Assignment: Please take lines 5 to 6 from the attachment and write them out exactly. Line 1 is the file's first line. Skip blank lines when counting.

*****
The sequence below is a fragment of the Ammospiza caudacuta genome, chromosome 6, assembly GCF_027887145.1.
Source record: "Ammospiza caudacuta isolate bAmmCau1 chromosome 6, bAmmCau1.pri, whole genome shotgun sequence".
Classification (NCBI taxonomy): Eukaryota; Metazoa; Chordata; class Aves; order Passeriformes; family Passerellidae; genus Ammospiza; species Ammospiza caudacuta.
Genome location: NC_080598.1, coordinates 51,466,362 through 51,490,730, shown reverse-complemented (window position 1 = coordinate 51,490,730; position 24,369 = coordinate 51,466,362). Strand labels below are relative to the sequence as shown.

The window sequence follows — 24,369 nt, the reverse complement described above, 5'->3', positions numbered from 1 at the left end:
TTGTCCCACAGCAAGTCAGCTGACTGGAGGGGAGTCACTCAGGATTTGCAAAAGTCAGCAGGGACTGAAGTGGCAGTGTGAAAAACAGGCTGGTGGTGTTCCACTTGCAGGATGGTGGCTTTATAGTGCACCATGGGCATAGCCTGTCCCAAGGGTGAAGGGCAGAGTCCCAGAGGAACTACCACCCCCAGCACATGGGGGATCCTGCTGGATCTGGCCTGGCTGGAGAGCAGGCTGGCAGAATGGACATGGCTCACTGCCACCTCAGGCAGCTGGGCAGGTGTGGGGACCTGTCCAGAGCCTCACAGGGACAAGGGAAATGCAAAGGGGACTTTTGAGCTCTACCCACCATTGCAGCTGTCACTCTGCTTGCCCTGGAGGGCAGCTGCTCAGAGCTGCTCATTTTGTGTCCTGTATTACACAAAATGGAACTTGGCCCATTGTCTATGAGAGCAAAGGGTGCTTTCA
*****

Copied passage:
The window sequence follows — 24,369 nt, the reverse complement described above, 5'->3', positions numbered from 1 at the left end:
TTGTCCCACAGCAAGTCAGCTGACTGGAGGGGAGTCACTCAGGATTTGCAAAAGTCAGCAGGGACTGAAGTGGCAGTGTGAAAAACAGGCTGGTGGTGTTCCACTTGCAGGATGGTGGCTTTATAGTGCACCATGGGCATAGCCTGTCCCAAGGGTGAAGGGCAGAGTCCCAGAGGAACTACCACCCCCAGCACATGGGGGATCCTGCTGGATCTGGCCTGGCTGGAGAGCAGGCTGGCAGAATGGACATGGCTCACTGCCACCTCAGGCAGCTGGGCAGGTGTGGGGACCTGTCCAGAGCCTCACAGGGACAAGGGAAATGCAAAGGGGACTTTTGAGCTCTACCCACCATTGCAGCTGTCACTCTGCTTGCCCTGGAGGGCAGCTGCTCAGAGCTGCTCATTTTGTGTCCTGTATTACACAAAATGGAACTTGGCCCATTGTCTATGAGAGCAAAGGGTGCTTTCA